Foot Swelling and Warmth In Kids: Part One

foot pain in kids

Despite common thought, kids do get their fair share of foot pain and foot injuries.  Most of the time, these conditions are relatively minor issues, but still do require medical attention as foot pain is never normal at any age group.  However, there are a few situations in which urgent attention is required as the condition could be potentially very serious.  This is the case when a child’s foot is swollen, warm, and possibly red.

The causes of foot swelling and warmth, essentially the hallmarks of inflammation, are many.  It is a natural response by the body to start the healing process when the body has been injured.  However, there are times in which swelling and warmth is not directly related to a specific injury, and develops due to more serious disease in the body.

The first of these diseases will be discussed today.

While uncommon, children are at risk for developing a specific type of bone infection.  Called hematogenous osteomyelitis, this infection is somewhat unique to children.  Bones in adults can become infected by bacteria directly exposed to bone through a skin wound or abscess next to or probing to a deep bone.  Kids do not necessarily require this direct exposure, and can develop bone infection from bacteria present elsewhere in the body.  These can include respiratory infections, infected insect or animal bites, infected boils, cuts, scrapes, and abrasions, puncture wounds, or other trauma.  The bacteria then enters the blood stream, and travels to a remote bone, where it infects a specific part of the bone due to the richness of circulation in the growing bone.  About half the kids that develop bone infection are pre-school aged, and many are male (possibly due to more risk-taking in males which may lead to injury).  The large long bones of the thigh and upper arm are most commonly infected, but the smaller bones of the foot can also be infected as well.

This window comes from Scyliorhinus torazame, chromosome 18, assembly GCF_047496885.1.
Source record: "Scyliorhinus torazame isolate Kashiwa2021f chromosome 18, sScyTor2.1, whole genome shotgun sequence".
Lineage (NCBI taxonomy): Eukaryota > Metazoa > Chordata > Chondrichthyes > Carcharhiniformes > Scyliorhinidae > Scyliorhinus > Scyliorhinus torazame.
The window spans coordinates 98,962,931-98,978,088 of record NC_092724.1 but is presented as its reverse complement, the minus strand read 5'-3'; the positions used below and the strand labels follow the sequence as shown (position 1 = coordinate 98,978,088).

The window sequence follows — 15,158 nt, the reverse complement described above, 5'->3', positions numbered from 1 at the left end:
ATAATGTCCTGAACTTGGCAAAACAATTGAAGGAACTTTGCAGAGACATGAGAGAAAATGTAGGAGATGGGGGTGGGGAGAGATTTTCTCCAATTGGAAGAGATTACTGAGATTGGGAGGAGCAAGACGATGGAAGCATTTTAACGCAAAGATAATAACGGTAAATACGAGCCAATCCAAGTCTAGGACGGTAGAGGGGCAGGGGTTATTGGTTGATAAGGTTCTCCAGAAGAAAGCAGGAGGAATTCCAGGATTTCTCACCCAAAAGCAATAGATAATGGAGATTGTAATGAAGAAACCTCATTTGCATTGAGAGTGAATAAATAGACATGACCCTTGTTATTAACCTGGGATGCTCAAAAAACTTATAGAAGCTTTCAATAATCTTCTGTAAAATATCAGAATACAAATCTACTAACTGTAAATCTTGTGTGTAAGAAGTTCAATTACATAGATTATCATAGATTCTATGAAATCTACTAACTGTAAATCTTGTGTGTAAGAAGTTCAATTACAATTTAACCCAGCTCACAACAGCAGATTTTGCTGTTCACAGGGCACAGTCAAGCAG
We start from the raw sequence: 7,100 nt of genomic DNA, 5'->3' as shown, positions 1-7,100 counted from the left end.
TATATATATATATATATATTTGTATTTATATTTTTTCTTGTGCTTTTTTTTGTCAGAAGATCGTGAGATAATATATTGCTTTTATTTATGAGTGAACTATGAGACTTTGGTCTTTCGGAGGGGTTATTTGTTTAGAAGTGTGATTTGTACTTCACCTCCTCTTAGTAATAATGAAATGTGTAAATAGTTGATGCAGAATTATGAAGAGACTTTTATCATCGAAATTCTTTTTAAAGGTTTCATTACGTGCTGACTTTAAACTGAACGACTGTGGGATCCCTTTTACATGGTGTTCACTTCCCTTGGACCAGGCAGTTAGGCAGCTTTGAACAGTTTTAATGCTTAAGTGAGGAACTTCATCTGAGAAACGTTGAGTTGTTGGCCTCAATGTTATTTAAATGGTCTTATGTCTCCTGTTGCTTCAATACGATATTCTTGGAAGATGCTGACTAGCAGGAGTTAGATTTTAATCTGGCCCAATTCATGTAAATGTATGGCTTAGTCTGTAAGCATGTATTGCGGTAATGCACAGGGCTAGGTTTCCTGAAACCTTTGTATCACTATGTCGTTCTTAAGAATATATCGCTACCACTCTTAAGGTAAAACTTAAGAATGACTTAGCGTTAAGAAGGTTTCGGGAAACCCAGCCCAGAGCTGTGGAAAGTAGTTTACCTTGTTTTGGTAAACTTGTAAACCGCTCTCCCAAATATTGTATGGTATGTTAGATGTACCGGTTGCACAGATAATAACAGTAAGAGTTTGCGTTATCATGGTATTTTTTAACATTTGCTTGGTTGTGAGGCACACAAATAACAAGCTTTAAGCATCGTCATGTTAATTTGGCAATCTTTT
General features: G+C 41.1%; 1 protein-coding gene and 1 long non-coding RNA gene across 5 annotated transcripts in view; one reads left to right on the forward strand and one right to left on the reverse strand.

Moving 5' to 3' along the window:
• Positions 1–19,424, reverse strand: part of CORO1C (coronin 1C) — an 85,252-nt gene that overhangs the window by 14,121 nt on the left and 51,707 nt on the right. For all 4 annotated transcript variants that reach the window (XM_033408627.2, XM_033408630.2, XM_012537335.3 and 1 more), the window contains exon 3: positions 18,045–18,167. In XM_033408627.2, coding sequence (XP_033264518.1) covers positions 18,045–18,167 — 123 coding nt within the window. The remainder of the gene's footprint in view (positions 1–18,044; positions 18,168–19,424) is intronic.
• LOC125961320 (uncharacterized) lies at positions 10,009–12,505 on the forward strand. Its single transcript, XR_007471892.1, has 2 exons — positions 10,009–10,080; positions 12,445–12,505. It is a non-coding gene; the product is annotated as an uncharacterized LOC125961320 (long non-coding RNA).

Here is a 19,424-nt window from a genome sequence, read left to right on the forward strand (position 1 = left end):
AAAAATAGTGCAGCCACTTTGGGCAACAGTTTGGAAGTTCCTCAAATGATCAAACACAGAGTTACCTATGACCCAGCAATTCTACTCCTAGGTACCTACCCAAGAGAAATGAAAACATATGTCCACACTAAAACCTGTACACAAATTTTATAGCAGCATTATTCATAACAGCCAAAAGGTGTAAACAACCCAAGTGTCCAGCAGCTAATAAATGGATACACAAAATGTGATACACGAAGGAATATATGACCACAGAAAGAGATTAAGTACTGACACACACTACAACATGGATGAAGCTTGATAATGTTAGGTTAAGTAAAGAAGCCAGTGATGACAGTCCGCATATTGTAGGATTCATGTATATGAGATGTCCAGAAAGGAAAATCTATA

The symptoms of this condition include pain, swelling, skin warmth, fever, and an inability to bear weight on the involved leg or foot, as well as joint stiffness and pain if the nearby joint tissue becomes inflamed.  The most common bacteria causing this infection include staph aureus and strep species, although with puncture wounds pseudomonas is present and in kids with Sickle cell anemia, salmonella is common.  Diagnosis of this conditions is somewhat trickier than in adults, and multiple types of images, including x-ray, bone scan, and MRI may be needed to make an accurate diagnosis, as well as bone and joint fluid cultures and blood work.

Treatment typically involves 4-8 weeks of antibiotics, either strong oral medications or intravenous medications.

The main problem with this condition lies in the fact that a delayed diagnosis can lead to significant bone disease in a child, and can lead to permanent deformity or joint disease as the infection destroys healthy bone tissue.  A prompt diagnosis is key to a faster recovery and better long term outcome.

I will continue this discussion next week and discuss yet another serious condition that can cause swelling and warmth in the child’s foot.

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